However, while all restaurants will employ a chef, or at least a cook, not every restaurant will hire a professional sommolier. In some restaurants, this responsibility may move to the dining room manager or Maître D'hôtel.

Now you've learned that, should you want to become a dining room manager, sommolier training would serve you very well!

Other Food Related Careers

Other food-related careers may not be best served by a culinary school education. This is not to say that culinary school wouldn't still be valuable, but that given one choice for a degree program, it would not be the best choice.

Even if you decide that culinary school is the right choice for you, but that you prefer to work outside the kitchen, now you know what type of internships or other activities make more sense for your goals. There are hundreds of careers related to food, after all. Below is a list of just some of the opportunities for careers in the culinary field.

Culinary Careers Outside the Restaurant

  • Food writers: You could be like me! Well, perhaps not like me. Food writers and critics keep abreast of the trends and fashion in food and cooking, up and coming chefs, new and exciting restaurants, and anything else food-related. They may eat in restaurants and then review the food for a magazine or other publication, or cover food in a general way. Going to culinary school and becoming well-versed in the culinary arts would certainly make you a better food writer or food critic. Julia Child was a food writer, as much as she was a television star.
  • Food and Beverage Manager: Those in charge of the food and beverage services at large hotels, resorts, etc. will often have a professional culinary education.
  • Food Stylist and Photographer: Similar to food writers, above, food stylists and photographers work for magazines, and book publishers. They may also help with developing the food images for catalogs or advertisements. Photography school would be a good choice for an aspiring food stylist/photographer, but much more goes into "styling food" than taking great pictures. Knowledge of food presentation is very important as well. The more a food-stylist knows about food, the better. Culinary School would be a good choice.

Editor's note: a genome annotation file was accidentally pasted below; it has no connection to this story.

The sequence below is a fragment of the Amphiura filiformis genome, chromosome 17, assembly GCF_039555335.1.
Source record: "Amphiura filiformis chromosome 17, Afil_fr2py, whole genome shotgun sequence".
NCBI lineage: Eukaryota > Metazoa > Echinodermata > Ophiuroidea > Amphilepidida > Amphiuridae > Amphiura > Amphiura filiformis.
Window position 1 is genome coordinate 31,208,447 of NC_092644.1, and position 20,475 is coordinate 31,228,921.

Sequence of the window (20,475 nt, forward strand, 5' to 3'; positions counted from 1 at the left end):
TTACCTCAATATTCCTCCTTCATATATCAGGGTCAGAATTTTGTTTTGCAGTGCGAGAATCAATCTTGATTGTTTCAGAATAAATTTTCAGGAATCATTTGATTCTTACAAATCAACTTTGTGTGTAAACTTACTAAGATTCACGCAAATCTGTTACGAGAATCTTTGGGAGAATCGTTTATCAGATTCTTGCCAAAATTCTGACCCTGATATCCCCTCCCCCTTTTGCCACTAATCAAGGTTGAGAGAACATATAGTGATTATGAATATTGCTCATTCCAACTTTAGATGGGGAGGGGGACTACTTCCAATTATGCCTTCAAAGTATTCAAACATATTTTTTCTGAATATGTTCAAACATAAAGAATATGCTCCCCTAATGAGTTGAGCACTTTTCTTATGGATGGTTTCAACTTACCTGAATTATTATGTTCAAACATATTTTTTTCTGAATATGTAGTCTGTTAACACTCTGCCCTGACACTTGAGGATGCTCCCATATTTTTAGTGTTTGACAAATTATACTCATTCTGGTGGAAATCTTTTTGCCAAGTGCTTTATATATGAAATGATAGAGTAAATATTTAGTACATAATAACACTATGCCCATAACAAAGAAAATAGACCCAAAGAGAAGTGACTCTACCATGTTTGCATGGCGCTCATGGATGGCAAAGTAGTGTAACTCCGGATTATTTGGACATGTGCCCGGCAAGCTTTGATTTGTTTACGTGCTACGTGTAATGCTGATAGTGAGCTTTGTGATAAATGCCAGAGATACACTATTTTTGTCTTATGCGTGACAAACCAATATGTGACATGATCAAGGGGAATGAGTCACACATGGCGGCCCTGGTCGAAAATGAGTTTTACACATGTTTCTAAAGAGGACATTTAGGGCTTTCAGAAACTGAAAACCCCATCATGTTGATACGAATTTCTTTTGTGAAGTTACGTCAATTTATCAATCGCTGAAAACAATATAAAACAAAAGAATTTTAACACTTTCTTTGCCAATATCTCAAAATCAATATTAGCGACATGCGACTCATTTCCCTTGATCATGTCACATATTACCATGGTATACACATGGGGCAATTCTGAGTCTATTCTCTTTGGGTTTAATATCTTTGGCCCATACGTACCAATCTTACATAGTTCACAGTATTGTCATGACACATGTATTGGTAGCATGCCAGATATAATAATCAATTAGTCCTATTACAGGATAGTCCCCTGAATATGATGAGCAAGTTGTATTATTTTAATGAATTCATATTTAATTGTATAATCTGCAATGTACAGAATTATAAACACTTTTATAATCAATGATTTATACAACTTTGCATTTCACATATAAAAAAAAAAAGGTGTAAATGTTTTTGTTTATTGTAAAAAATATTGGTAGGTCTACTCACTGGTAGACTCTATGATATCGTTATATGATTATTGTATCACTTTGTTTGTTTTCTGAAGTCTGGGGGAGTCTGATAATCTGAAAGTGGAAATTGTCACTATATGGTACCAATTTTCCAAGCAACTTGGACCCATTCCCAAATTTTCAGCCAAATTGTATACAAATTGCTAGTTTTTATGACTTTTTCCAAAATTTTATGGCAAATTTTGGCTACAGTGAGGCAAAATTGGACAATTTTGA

• Food Research and Development: Not only food scientists work in food research and development. People trained in the the culinary arts are also employed to help develop new food products, or as consultants to food companies. Also, there are many test kitchens operated by cookbook publishers and other organizations. Culinary School graduates may seek employment for the research and development wing of a food company, in a test kitchen, or in many similar areas.
  • Food Related Sales: Any person involved in the selling of food or food equipment to chefs or other culinary professionals would benefit greatly from a culinary school education.

For more information about the various positions within a restaurant kitchen, see the kitchen brigade.

So, the simple answer to whether you should work in a restaurant before you go to culinary school is, yes, given the opportunity, you should.